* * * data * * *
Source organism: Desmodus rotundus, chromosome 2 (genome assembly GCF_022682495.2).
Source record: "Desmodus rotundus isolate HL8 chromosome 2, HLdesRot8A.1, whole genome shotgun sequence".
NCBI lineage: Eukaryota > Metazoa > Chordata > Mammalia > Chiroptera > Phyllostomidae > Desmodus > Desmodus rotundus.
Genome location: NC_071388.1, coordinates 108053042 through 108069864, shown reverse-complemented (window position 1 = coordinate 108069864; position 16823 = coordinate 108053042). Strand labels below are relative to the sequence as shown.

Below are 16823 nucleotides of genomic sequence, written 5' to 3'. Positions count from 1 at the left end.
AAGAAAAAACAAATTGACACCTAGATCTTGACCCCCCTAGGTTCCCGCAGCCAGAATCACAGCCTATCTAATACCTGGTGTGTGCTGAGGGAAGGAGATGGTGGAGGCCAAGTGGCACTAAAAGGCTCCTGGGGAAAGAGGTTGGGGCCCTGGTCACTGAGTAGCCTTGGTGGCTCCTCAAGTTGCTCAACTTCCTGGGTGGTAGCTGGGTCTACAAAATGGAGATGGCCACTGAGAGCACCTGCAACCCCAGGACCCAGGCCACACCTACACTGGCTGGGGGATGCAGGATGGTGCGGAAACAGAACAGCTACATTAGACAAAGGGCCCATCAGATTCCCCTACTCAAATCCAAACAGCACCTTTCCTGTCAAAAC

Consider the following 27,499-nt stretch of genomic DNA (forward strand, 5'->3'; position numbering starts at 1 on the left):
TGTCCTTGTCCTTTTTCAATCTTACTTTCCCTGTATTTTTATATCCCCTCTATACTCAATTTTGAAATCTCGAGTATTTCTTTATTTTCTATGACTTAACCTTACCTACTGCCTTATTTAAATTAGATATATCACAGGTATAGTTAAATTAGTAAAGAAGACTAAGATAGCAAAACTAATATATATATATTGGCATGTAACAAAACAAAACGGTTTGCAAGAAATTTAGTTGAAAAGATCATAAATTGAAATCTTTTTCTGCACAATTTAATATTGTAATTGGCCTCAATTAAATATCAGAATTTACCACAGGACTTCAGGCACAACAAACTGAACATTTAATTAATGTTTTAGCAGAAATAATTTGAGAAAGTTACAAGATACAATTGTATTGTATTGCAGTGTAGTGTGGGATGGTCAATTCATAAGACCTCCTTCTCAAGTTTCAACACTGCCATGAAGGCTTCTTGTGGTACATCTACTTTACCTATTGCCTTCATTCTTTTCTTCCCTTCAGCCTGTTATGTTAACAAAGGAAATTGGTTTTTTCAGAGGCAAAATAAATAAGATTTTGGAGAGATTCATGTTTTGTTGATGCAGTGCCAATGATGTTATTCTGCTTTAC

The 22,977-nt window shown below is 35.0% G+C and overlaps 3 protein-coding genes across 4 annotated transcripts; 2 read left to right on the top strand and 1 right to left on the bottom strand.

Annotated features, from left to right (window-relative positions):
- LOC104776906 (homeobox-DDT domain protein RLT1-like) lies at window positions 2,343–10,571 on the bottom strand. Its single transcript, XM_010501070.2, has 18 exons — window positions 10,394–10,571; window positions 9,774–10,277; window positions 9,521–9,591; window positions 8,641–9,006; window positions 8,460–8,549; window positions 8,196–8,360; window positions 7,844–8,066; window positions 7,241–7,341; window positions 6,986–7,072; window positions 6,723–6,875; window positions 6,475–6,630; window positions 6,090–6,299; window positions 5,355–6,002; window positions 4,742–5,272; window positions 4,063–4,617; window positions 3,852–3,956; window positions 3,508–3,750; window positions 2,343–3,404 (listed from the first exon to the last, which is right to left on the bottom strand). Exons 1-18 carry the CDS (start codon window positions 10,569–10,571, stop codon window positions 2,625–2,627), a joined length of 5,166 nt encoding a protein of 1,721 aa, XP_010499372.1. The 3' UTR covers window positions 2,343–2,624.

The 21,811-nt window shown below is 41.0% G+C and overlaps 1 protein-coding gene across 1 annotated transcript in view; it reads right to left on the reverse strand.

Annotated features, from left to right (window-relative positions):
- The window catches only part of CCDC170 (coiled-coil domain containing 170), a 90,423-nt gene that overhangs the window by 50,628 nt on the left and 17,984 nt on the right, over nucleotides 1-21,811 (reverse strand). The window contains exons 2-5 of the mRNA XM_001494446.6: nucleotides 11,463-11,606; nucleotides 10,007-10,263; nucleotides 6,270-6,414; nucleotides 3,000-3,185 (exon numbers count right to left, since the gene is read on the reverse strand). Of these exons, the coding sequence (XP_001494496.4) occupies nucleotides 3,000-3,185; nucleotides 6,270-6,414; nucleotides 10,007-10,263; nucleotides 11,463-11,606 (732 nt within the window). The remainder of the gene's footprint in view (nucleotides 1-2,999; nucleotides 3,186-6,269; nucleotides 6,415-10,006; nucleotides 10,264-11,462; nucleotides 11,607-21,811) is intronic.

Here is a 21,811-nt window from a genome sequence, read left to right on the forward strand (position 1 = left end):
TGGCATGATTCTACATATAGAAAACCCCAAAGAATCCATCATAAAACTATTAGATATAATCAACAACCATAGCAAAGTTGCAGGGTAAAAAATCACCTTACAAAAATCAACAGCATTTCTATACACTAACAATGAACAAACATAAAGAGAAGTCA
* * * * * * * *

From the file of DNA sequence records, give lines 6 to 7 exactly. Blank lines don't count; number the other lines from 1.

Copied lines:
AAGAAAAAACAAATTGACACCTAGATCTTGACCCCCCTAGGTTCCCGCAGCCAGAATCACAGCCTATCTAATACCTGGTGTGTGCTGAGGGAAGGAGATGGTGGAGGCCAAGTGGCACTAAAAGGCTCCTGGGGAAAGAGGTTGGGGCCCTGGTCACTGAGTAGCCTTGGTGGCTCCTCAAGTTGCTCAACTTCCTGGGTGGTAGCTGGGTCTACAAAATGGAGATGGCCACTGAGAGCACCTGCAACCCCAGGACCCAGGCCACACCTACACTGGCTGGGGGATGCAGGATGGTGCGGAAACAGAACAGCTACATTAGACAAAGGGCCCATCAGATTCCCCTACTCAAATCCAAACAGCACCTTTCCTGTCAAAAC

Consider the following 27,499-nt stretch of genomic DNA (forward strand, 5'->3'; position numbering starts at 1 on the left):